I have worked as a soldier, diplomat and development professional since 2003 in Iraq, Kosovo, Jordan and most recently Afghanistan. I lived in Chicago from 1988 until 2009, when I left for Afghanistan. Unfortunately I see many similarities between these conflict environments and Chicago’s most distressed communities.
My work abroad has focused on assisting local civilians by building the capacity of local government officials to address the needs of their community. The terminology used to describe my work has evolved since 9/11 from counter-insurgency to stabilization programming. A cornerstone of it involves building on existing strengths of the community.
Although many distressed neighborhoods are tough places to live and raise a family, there are sources of resiliency and hope in these communities. Elders, religious leaders, community leaders, universities, hospitals, schools, funeral homes, barbershops, beauty parlors and nail salons are all sources of strength. These resiliency actors need to be key to any community engagement strategy.
In Iraq, Kosovo, Jordan and Afghanistan I have worked closely with local informal leaders, like tribal or religious leaders, who are the key to success in remote communities in hostile countries. They mediate all types of issues in a culturally acceptable manner. In Chicago’s distressed communities there is a need for a similar mediator. I suggest that some of our older prisoners be released and given training and a modest stipend to perform this role. The recidivism rate of older prisoners is very low. They could help our young people to learn the social skills needed to navigate a hostile environment. These men would be, at least in part, the mentors that most young people need.
Psychosocial impacts of violence
Violence regardless of the cultural context has severely impacted the most vulnerable members of society. Children exposed to violence often develop post-traumatic stress disorder, which can negatively impact their educational development and mental health. This has also been recognized in conflict environments. Violence severely impacts the social conditions that shape mental health, through increased poverty, threats to dignity, domestic and community violence and changed social relationships. Fortunately children are highly resilient and respond well to timely interventions by mental health caregivers.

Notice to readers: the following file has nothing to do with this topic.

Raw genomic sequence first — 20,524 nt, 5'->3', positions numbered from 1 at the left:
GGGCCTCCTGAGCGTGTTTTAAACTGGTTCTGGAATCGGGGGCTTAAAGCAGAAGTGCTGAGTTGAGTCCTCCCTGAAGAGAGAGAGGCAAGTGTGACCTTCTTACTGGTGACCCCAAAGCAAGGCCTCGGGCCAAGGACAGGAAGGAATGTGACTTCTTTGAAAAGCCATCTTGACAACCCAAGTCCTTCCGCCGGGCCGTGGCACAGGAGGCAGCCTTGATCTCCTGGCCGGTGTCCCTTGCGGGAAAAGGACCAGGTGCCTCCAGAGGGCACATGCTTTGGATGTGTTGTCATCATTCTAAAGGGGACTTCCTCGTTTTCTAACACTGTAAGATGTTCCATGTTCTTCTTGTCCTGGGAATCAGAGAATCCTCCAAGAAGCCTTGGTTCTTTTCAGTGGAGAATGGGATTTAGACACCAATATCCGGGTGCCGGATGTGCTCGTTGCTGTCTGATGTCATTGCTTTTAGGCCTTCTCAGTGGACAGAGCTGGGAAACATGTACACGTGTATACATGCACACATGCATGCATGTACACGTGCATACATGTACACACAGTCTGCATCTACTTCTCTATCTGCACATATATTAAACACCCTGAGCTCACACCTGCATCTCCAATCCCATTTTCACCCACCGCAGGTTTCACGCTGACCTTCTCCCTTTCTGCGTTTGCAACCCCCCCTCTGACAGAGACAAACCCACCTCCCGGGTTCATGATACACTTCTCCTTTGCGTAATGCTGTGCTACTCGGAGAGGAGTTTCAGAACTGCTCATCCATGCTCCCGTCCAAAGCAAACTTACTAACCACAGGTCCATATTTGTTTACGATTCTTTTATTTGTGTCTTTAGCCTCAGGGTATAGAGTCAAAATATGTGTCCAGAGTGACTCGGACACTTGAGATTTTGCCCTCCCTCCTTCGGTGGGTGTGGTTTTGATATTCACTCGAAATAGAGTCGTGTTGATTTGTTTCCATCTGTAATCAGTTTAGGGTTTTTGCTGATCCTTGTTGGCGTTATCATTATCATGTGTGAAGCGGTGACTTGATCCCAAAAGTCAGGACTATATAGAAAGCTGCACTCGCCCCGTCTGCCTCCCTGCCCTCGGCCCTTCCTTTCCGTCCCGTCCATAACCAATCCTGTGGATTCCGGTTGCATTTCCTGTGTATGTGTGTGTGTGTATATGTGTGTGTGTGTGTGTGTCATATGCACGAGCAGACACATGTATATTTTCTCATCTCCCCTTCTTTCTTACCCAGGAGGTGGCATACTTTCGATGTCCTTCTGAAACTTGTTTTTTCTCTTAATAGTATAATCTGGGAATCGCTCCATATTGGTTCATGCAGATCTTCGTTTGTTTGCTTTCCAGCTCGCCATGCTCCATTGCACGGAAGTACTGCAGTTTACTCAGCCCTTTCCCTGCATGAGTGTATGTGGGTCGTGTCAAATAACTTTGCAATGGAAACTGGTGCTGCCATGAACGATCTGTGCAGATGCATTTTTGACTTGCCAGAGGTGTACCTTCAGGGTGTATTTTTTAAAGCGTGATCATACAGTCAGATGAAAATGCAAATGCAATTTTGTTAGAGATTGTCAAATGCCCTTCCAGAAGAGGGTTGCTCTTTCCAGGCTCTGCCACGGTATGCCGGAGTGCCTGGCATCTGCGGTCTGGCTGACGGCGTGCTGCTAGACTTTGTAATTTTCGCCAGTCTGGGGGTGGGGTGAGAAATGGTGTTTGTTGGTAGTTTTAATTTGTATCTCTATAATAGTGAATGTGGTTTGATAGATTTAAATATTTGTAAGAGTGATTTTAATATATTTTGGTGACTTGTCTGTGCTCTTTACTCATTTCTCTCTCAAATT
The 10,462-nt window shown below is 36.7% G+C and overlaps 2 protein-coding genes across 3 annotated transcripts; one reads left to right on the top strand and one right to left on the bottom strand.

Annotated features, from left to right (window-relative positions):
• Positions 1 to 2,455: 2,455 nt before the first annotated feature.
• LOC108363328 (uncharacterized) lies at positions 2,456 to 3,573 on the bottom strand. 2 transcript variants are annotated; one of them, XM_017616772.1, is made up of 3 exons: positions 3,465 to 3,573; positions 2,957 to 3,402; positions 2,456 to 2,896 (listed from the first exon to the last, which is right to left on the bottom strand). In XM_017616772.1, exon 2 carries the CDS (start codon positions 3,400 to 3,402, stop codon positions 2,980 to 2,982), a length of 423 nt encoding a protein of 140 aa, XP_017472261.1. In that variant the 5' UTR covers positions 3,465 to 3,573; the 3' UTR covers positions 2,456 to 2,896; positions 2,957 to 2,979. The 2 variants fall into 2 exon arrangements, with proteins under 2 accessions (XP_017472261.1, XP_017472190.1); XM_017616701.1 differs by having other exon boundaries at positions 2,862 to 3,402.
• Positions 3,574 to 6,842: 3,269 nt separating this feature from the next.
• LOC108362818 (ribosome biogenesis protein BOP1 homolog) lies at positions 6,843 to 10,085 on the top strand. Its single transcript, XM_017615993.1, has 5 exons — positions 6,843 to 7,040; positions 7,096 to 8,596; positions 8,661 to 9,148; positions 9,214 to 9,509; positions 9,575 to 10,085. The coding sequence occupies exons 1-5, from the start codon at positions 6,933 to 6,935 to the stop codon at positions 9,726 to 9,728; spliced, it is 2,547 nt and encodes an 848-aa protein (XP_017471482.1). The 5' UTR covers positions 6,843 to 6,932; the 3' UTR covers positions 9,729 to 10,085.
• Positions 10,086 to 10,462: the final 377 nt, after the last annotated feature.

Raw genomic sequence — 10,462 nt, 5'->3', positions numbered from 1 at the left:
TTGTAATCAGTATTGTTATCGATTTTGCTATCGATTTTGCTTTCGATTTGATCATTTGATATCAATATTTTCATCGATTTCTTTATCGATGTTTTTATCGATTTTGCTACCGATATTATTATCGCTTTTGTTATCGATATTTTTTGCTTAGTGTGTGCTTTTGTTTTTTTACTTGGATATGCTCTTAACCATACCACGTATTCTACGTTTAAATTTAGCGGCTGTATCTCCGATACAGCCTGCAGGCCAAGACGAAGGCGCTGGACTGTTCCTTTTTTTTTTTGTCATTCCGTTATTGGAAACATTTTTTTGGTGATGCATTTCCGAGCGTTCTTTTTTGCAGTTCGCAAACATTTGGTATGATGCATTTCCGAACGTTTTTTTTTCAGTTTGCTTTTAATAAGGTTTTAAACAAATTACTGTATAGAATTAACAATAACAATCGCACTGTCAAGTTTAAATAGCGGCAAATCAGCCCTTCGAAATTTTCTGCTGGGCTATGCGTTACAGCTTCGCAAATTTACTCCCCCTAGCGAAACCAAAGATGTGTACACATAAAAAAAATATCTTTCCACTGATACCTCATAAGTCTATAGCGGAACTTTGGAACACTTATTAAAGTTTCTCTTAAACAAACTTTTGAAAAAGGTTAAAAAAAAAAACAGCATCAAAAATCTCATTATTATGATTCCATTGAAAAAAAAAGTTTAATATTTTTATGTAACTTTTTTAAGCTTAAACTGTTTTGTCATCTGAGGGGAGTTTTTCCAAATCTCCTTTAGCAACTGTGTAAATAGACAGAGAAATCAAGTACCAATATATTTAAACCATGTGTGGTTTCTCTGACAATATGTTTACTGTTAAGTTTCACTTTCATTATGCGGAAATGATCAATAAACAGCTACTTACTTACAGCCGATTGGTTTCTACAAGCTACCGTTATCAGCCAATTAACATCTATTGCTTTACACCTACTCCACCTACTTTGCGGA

Quality education is the key to improving one’s condition in the long term. Unfortunately funding cuts have eliminated many programs for Chicago’s children. Arts, music and language programs are important because they give children confidence. This confidence spills over to other aspects of their young lives and set them on the path of success.
Continuing violence exacerbates the difficulty of the lives and undermines citizen confidence in the legitimacy of government. Although there are residents involved in crime in Chicago’s most dangerous areas, there are far more who want to live in safe, prosperous environments. This could mean that the residents would welcome some sort of help from the National Guard to help eliminate illegal weapons. This could be accomplished by the use of flash checkpoints, which is a tactic used in war zones. It involves periodic searches of all vehicles at intersections, which could be done randomly during high-threat time periods. Simply confiscate the weapons. All efforts are for naught if illegal weapons remain on the streets.
Community policing and counter-insurgency efforts have many concepts in common. Heat lists, stop and frisk and contact cards may be inconvenient for both the police and residents of high-crime neighborhoods, but they are necessary to address sources of instability in these distressed communities. These efforts provide data, which in turn allows for analysis to determine where to allocate scarce resources.
Security is paramount to addressing issues in conflict environments. However, the most important part is buy-in by the community. This buy-in must include recognition that these distressed communities must bear a significant responsibility for their own future and the future of their children. Without political will or community responsibility all efforts are doomed to fail.
— Edward F. Vowell, former Crisis, Stabilization and Governance Officer for USAID, and Civil Affairs soldier in the Army ReservesCopyright © 2015, CT Now